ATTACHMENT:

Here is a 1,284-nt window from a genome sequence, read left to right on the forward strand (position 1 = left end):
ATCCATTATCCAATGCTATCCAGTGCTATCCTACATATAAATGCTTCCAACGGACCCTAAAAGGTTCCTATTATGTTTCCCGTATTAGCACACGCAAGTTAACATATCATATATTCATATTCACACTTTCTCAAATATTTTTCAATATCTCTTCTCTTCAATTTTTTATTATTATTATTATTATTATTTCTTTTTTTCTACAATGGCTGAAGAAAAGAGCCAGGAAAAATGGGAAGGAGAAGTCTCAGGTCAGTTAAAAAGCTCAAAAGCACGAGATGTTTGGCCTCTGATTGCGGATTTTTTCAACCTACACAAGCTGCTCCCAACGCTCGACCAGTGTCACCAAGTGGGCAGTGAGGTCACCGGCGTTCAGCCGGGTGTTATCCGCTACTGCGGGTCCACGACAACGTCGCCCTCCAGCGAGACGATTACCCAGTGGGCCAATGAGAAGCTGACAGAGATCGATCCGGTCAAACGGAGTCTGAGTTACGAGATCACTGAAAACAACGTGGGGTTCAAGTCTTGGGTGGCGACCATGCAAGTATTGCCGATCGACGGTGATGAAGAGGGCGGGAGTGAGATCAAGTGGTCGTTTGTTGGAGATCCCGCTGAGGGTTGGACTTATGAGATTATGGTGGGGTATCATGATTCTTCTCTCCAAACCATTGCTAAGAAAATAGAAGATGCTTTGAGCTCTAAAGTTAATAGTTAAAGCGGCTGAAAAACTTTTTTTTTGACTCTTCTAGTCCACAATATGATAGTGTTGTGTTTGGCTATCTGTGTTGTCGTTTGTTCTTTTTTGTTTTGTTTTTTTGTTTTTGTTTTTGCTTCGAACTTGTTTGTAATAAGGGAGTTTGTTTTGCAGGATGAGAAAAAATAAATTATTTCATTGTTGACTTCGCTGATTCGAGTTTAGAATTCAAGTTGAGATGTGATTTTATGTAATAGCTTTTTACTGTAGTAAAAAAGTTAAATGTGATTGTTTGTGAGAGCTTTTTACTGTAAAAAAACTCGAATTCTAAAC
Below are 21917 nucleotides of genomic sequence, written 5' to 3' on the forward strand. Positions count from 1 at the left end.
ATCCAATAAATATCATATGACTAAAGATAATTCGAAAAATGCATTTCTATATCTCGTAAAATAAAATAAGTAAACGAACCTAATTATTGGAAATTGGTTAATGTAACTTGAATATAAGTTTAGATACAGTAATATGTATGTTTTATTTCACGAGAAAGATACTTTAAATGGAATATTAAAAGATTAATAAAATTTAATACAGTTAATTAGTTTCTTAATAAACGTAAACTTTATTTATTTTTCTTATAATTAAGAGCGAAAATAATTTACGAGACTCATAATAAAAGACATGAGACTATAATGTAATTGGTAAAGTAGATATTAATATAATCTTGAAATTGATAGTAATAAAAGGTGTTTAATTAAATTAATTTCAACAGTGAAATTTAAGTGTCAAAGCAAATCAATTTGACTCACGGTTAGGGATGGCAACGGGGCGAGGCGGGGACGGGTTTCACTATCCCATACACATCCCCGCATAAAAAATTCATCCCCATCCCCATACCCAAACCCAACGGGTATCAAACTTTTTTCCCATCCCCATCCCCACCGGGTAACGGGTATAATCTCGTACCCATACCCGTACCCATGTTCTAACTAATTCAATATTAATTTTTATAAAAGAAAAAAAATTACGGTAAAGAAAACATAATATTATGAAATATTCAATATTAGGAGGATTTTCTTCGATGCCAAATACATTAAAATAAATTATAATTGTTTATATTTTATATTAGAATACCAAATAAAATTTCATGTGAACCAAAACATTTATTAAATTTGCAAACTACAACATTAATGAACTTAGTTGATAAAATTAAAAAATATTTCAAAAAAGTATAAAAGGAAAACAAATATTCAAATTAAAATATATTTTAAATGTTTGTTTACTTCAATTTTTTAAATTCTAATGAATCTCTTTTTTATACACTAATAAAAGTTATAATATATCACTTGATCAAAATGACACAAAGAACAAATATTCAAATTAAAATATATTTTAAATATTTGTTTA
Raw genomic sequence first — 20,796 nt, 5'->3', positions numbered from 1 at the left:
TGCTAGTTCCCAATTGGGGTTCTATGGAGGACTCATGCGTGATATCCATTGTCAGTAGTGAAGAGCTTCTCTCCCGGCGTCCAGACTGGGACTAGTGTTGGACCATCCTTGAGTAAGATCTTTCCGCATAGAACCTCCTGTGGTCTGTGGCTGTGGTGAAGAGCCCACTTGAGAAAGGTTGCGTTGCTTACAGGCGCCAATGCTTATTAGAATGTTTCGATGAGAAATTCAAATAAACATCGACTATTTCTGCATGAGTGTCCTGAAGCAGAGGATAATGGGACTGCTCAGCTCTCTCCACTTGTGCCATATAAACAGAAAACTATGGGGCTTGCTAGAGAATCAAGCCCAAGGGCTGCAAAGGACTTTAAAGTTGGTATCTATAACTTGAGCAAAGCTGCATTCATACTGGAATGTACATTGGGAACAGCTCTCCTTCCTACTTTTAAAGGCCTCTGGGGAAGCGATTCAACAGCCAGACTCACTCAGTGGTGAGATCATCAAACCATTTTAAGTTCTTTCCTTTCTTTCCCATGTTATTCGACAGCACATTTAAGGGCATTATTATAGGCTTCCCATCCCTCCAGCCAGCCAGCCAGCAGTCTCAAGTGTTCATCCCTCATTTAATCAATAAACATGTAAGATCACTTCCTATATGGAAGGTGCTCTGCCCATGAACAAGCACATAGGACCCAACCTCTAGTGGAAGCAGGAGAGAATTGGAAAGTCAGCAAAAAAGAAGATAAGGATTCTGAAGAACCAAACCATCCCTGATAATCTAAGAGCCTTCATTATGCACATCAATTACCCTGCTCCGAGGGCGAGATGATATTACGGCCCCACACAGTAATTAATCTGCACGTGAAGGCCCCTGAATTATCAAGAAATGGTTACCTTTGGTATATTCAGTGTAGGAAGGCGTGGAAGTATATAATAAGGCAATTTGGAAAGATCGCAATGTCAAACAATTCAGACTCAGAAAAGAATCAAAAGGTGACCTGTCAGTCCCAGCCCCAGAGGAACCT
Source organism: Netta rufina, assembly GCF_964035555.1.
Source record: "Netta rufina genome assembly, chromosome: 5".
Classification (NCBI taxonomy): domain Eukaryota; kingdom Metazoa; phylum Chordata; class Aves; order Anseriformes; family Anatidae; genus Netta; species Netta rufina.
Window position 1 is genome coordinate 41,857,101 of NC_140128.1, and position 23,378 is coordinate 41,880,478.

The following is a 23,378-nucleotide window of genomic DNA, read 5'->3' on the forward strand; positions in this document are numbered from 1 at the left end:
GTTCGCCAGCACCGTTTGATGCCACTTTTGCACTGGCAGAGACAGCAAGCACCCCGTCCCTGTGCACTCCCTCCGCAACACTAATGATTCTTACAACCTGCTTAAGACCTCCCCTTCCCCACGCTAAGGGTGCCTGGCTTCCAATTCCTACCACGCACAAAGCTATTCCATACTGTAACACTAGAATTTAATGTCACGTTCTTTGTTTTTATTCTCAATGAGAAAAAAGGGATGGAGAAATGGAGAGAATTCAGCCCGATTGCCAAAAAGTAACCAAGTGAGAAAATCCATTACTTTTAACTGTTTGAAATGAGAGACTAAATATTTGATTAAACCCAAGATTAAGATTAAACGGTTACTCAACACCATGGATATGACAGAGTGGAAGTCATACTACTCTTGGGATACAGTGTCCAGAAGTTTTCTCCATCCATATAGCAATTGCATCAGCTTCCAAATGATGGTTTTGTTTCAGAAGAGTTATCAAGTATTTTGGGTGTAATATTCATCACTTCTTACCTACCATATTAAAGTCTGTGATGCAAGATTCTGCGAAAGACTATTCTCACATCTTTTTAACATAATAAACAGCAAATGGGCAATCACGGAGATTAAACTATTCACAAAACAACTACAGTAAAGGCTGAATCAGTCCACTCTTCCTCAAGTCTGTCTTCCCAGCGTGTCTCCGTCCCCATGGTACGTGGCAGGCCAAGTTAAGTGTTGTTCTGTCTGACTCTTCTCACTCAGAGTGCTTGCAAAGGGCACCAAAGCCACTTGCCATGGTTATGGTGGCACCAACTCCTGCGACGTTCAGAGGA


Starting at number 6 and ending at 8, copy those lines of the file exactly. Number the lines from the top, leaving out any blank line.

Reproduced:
TGCTAGTTCCCAATTGGGGTTCTATGGAGGACTCATGCGTGATATCCATTGTCAGTAGTGAAGAGCTTCTCTCCCGGCGTCCAGACTGGGACTAGTGTTGGACCATCCTTGAGTAAGATCTTTCCGCATAGAACCTCCTGTGGTCTGTGGCTGTGGTGAAGAGCCCACTTGAGAAAGGTTGCGTTGCTTACAGGCGCCAATGCTTATTAGAATGTTTCGATGAGAAATTCAAATAAACATCGACTATTTCTGCATGAGTGTCCTGAAGCAGAGGATAATGGGACTGCTCAGCTCTCTCCACTTGTGCCATATAAACAGAAAACTATGGGGCTTGCTAGAGAATCAAGCCCAAGGGCTGCAAAGGACTTTAAAGTTGGTATCTATAACTTGAGCAAAGCTGCATTCATACTGGAATGTACATTGGGAACAGCTCTCCTTCCTACTTTTAAAGGCCTCTGGGGAAGCGATTCAACAGCCAGACTCACTCAGTGGTGAGATCATCAAACCATTTTAAGTTCTTTCCTTTCTTTCCCATGTTATTCGACAGCACATTTAAGGGCATTATTATAGGCTTCCCATCCCTCCAGCCAGCCAGCCAGCAGTCTCAAGTGTTCATCCCTCATTTAATCAATAAACATGTAAGATCACTTCCTATATGGAAGGTGCTCTGCCCATGAACAAGCACATAGGACCCAACCTCTAGTGGAAGCAGGAGAGAATTGGAAAGTCAGCAAAAAAGAAGATAAGGATTCTGAAGAACCAAACCATCCCTGATAATCTAAGAGCCTTCATTATGCACATCAATTACCCTGCTCCGAGGGCGAGATGATATTACGGCCCCACACAGTAATTAATCTGCACGTGAAGGCCCCTGAATTATCAAGAAATGGTTACCTTTGGTATATTCAGTGTAGGAAGGCGTGGAAGTATATAATAAGGCAATTTGGAAAGATCGCAATGTCAAACAATTCAGACTCAGAAAAGAATCAAAAGGTGACCTGTCAGTCCCAGCCCCAGAGGAACCT
Source organism: Netta rufina, assembly GCF_964035555.1.
Source record: "Netta rufina genome assembly, chromosome: 5".